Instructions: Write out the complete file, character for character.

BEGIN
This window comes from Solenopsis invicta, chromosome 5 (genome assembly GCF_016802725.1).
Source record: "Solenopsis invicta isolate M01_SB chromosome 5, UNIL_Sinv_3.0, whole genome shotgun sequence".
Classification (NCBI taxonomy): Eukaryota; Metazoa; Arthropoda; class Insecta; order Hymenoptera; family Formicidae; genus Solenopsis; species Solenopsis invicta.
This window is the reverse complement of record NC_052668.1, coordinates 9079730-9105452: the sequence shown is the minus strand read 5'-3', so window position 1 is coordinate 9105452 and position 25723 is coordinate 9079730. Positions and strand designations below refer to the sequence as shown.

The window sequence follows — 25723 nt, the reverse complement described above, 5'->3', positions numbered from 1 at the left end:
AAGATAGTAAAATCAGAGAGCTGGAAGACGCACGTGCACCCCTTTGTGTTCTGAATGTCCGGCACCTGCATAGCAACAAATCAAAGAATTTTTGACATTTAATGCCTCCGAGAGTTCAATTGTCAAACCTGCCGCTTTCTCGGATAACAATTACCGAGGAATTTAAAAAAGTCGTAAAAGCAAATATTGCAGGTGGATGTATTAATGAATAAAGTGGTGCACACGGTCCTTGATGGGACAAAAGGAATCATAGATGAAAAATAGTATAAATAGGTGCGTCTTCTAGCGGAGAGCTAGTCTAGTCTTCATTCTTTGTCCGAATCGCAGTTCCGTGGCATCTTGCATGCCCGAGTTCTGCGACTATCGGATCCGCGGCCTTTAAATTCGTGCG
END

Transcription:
This window comes from Solenopsis invicta, chromosome 5 (genome assembly GCF_016802725.1).
Source record: "Solenopsis invicta isolate M01_SB chromosome 5, UNIL_Sinv_3.0, whole genome shotgun sequence".
Classification (NCBI taxonomy): Eukaryota; Metazoa; Arthropoda; class Insecta; order Hymenoptera; family Formicidae; genus Solenopsis; species Solenopsis invicta.
This window is the reverse complement of record NC_052668.1, coordinates 9079730-9105452: the sequence shown is the minus strand read 5'-3', so window position 1 is coordinate 9105452 and position 25723 is coordinate 9079730. Positions and strand designations below refer to the sequence as shown.

The window sequence follows — 25723 nt, the reverse complement described above, 5'->3', positions numbered from 1 at the left end:
AAGATAGTAAAATCAGAGAGCTGGAAGACGCACGTGCACCCCTTTGTGTTCTGAATGTCCGGCACCTGCATAGCAACAAATCAAAGAATTTTTGACATTTAATGCCTCCGAGAGTTCAATTGTCAAACCTGCCGCTTTCTCGGATAACAATTACCGAGGAATTTAAAAAAGTCGTAAAAGCAAATATTGCAGGTGGATGTATTAATGAATAAAGTGGTGCACACGGTCCTTGATGGGACAAAAGGAATCATAGATGAAAAATAGTATAAATAGGTGCGTCTTCTAGCGGAGAGCTAGTCTAGTCTTCATTCTTTGTCCGAATCGCAGTTCCGTGGCATCTTGCATGCCCGAGTTCTGCGACTATCGGATCCGCGGCCTTTAAATTCGTGCG